(Honolulu Star-Advertiser) Today is the 42nd annual celebration of Earth Day, considered by many as the birth of the modern environmental movement. We’ve all heard the spiels — reduce-reuse-recycle, conserve water, install solar, change to energy-efficient bulbs, bring your own bag, eat local, save the whales, malama the aina — and you might just be experiencing a little green fatigue right about now.
But for the many folks who have made it their mission to get out the message about preserving the planet’s precious resources, “going green” is more than a platitude or catchphrase. We surveyed 16 people who champion environmental issues to break it down into more personal terms and inspire the rest of us to begin living a little bit greener each day.
Tell us how you live green and we might print your comments in the Today section April 30. Email firstname.lastname@example.org.
“I take the issue of climate change very seriously and personally. I do everything I can to reduce my carbon footprint. My first step was to install a solar hot-water system, then photovoltaic panels to power my home, including a battery backup for when the power goes out. That way I can still have coffee and wireless Internet access! I switched my light bulbs to compact fluorescents. I buy local whenever possible. And our family cars are a hybrid and a diesel using 100 percent biodiesel. I carpool to work and take the bus home. These measures not only benefit our environment and our energy security, but over time save me significant dollars in utility bills.”
“When we’re on tour we try to run any of the buses or trucks that are carrying our equipment on biodiesel. That’s something Ilearned about here first because of Pacific Biodiesel in Hawaii, which is a very cool company. It makes biodiesel fuel out of vegetable oil from the restaurants. We try to implement recycling at all the venues we play at. … We try to have refillable water-bottle stations at every show, which might sound like a small thing but actually, at the end of the night when you look out at the venue, especially a festival, you see the field covered with these single-use plastic water bottles.
“Back at home I always try to tell kids two things they can do to make a really big impact, to make a difference in their life:Use reusable water bottles, for one, and bring in your own bags to the store. … I think a real important one is to shop at the farmers market as much as you can or to buy local. … It’s kind of nice anyway; the food is fresher — it’s a win-win situation.”
“My wife, Carol, and I have an organic garden, and we compost our food waste. We’ve also been vegetarians for over 40 years. Last year we bought an all-electric Nissan Leaf to get around town. We also shop at farmers markets each week and buy local as much as possible.”
“The less lawn the better here in Hawaii. I grow an intense garden. Every layer is filled with useful, edible, beautiful plants. I have stone paths edged with ferns rather than a lawn, which is expensive to mow, fertilize and uses lots of water. I grow food plants such as ulu (breadfruit), uala (sweet potato) and mulberries (for fruit and tea) and share with my neighbors. I have a mini aquaponics system because I have a small yard. I grow fish in one tub and plants in another, recirculating the fish kukae water to fertilize the plants. Even a minisystem gives you lots of vegetables and herbs for cooking.”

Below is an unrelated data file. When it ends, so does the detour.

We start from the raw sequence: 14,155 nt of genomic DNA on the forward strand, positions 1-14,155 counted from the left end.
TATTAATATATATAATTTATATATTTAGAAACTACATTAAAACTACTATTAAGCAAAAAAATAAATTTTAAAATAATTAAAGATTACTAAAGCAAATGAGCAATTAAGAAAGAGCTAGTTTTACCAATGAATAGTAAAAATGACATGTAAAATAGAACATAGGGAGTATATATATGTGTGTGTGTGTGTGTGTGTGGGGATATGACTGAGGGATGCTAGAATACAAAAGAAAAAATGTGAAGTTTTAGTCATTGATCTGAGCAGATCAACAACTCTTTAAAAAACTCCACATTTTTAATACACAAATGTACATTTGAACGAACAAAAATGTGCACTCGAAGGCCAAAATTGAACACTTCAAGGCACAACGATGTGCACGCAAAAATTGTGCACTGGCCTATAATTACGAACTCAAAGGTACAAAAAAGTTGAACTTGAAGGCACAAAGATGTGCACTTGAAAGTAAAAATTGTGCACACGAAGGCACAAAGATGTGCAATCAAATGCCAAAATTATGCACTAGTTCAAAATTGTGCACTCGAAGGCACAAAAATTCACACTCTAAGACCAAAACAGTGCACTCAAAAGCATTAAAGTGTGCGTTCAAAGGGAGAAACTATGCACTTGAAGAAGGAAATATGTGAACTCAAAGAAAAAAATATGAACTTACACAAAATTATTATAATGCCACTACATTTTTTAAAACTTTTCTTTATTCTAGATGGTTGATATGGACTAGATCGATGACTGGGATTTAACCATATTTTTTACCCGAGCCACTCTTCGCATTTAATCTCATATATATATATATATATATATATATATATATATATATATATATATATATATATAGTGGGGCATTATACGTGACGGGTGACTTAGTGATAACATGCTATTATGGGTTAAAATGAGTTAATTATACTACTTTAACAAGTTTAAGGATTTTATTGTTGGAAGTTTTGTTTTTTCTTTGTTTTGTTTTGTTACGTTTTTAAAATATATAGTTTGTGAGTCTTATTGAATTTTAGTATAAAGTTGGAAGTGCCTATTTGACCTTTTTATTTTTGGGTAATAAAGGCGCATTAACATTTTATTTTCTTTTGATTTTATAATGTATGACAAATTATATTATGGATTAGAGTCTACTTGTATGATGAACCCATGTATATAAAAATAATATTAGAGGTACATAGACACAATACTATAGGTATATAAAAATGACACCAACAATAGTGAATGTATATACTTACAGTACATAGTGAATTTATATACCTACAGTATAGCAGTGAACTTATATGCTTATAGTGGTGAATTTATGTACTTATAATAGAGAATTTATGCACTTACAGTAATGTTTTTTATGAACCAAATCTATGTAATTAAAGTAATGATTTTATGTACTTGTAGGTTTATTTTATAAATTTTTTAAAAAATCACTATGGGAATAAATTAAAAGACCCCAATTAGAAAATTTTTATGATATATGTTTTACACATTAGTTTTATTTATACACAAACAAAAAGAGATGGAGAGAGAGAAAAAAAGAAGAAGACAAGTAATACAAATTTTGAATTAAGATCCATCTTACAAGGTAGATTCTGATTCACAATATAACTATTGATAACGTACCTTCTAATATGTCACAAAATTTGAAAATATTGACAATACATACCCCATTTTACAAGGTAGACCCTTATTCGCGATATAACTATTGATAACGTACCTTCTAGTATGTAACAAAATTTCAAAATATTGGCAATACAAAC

Chief of interpretation,
Hawaii Volcanoes National Park
“I’ve been riding my bike to work every day the 12 years I’ve worked here. Being able to bike to work is a must for me; I bought my house in Volcano specifically so I could bike to work easily. I try to have no electricity on when I’m not at home or in my office, and turn off all the energy-sucking vampires like power strips, printers and other devices.
“I also hang my clothes outside to dry in the sun and the wind. My neighbors might be less than thrilled, because if I can’t ride home before the rain hits, they hang another day. I’m also really proud and grateful of the Volcano community’s farmers market. It lets me be a locavore! I buy fresh fruit, vegetables, hormone- and antibiotic-free local beef, and more. It also helps supports local farmers and reduces the frequency of driving into Hilo for groceries.”
Blue Planet Foundation
“I drive an electric vehicle. Four of my immediate family drive (Toyota) Priuses. I’m taking my (North Kona) ranch off the grid (solar with peak-flow battery backup and hydrogen generation for eventual hydrogen vehicles). We are in the development stage of doing aquaponics at the ranch so we don’t have to import any food from the mainland. I do not drink imported water (tap water at restaurants, well water on the ranch). I fly commercial; I choose not to have my own plane due to the carbon footprint. I walk when my car is being charged.”
“I think, especially in urban Honolulu, the most obvious way we malama aina is by shopping better: buying recycled toilet paper or not buying things like bottled water, and eating at restaurants that source their ingredients locally. But as much as I love walking over to the farmers market Saturday mornings, I try to live green not only as a consumer, but as a citizen. If I can research the Sunday circulars to figure out whether Times or Foodland has the best sales that week, I can also spend 30 minutes that afternoon writing my legislator about a bill to increase local food production.
“Also, if anyone wants to start composting, I encourage you. This all-black-thumbs killer of spider plants has successfully kept a worm bin for 10 months. Each time I dump in some banana and papaya peels, I’m just amazed that what I used to think of as waste can become earth.”